Thinking affects relationships with others, especially those close to you. Do your thoughts also have an effect on your well-being? Where do you focus your energy?

Over the last few months I have noticed a very interesting phenomenon. I have an almost immediate physical reaction when I think something self-critical, or when I have a thought that is critical and negative about someone else or something that is happening. This is especially true when my thoughts are focused on someone I am close to. I receive immediate feedback that it would be better to change my thoughts!

I have begun to notice that when I think positive thoughts about someone, it is easier to get along with them, and I feel better. My body is training me to shift my focus towards the positive.

When I talk to clients who are having difficulty getting along, I usually find that they were thinking critical thoughts about each other before they opened their mouths and began criticizing out loud. Sometimes they stopped themselves from saying their negative perceptions out loud…at least initially. However, during times of high stress or hormonal changes, out came the destructive words.

This all seems simple and logical I suppose–think positive thoughts about each other instead of negative ones. But do we even want to do it? We often behave as if it’s our right, or even our obligation, to correct and point out the flaws in others. How will our spouses or coworkers ever get it right if we don’t instruct them?! Also, backbiting (speaking negatively, in a diminishing way, about someone who is absent) is a destructive way of life in our culture. We often justify our negative thoughts and words with, “But it’s true!”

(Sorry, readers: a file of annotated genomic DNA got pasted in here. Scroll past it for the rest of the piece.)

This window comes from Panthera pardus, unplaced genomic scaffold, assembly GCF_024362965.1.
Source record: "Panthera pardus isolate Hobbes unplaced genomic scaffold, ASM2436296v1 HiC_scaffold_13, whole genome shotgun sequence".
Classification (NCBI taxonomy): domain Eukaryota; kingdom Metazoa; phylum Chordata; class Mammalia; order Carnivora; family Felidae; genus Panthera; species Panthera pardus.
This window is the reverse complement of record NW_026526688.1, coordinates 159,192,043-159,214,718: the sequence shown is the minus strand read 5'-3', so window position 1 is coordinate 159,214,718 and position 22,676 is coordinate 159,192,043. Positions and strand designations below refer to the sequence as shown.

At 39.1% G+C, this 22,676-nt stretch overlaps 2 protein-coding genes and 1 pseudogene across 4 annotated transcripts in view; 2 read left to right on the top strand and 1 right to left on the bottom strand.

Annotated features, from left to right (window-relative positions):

Truthfulness is a virtue…unless we misuse it and cause harm with it. Truthfulness is a quality that requires many helper qualities so it is applied beneficially. All these qualities are linked to having positive thoughts and expressions of “the truth”: tactfulness, kindness, compassion, acceptance, encouragement, forgiveness, gentleness, humility (to see our own faults!), respect, and unity. Timeliness is also vital to consider. Sometimes our truthful words need to wait for a better time.

When we think negatively about someone, we can’t help but struggle in our interactions with them. Our attitude will slip out in one way or another. If instead we commit our energy to looking for and thinking good things about others, and focus on sharing positive words, we will feel more connected and unified with them. We will give those we love the grace to be themselves, encouraging them in positive directions as needed. Our positive efforts to transform our thoughts will raise others to a higher level as we accompany them on their journey through life.

Books to help with a positive focus: Creating Excellent Relationships: The Power of Character Choices; Pure Gold: Encouraging Character Qualities in Marriage;; Coaching services:

Photo: David Niblack,